OBJECTIVE:

To estimate prevalence of childhood-onset Duchenne and Becker muscular dystrophies (DBMD) in 6 sites in the United States by race/ethnicity and phenotype (Duchenne muscular dystrophy [DMD] or Becker muscular dystrophy [BMD]).

METHODS:

In 2002, the Centers for Disease Control and Prevention established the Muscular Dystrophy Surveillance, Tracking, and Research Network (MD STARnet) to conduct longitudinal, population-based surveillance and research of DBMD in the United States. Six sites conducted active, multiple-source case finding and record abstraction to identify MD STARnet cases born January 1982 to December 2011. We used cross-sectional analyses to estimate prevalence of DBMD per 10 000 boys, ages 5 to 9 years, for 4 quinquennia (1991–1995, 1996–2000, 2001–2005, and 2006–2010) and prevalence per 10 000 male individuals, ages 5 to 24 years, in 2010. Prevalence was also estimated by race/ethnicity and phenotype.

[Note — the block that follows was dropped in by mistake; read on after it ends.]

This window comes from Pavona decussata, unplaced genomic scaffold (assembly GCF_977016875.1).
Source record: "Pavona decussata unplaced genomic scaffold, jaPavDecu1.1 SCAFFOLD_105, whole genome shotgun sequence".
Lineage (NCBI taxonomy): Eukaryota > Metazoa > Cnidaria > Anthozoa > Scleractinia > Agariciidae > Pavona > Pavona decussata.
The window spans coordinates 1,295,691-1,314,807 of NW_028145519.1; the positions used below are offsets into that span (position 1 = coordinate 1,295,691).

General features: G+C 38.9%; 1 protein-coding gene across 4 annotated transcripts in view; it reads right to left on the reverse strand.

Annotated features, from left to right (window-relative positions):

RESULTS:

Overall, 649 cases resided in an MD STARnet site during ≥1 quinquennia. Prevalence estimates per 10 000 boys, ages 5 to 9 years, were 1.93, 2.05, 2.04, and 1.51, respectively, for 1991–1995, 1996–2000, 2001–2005, and 2006–2010. Prevalence tended to be higher for Hispanic individuals than non-Hispanic white or black individuals, and higher for DMD than BMD. In 2010, prevalence of DBMD was 1.38 per 10 000 male individuals, ages 5 to 24 years.

CONCLUSIONS:

We present population-based prevalence estimates for DBMD in 6 US sites. Prevalence differed by race/ethnicity, suggesting potential cultural and socioeconomic influences in the diagnosis of DBMD. Prevalence also was higher for DMD than BMD. Continued longitudinal surveillance will permit us to examine racial/ethnic and socioeconomic differences in treatment and outcomes for MD STARnet cases.

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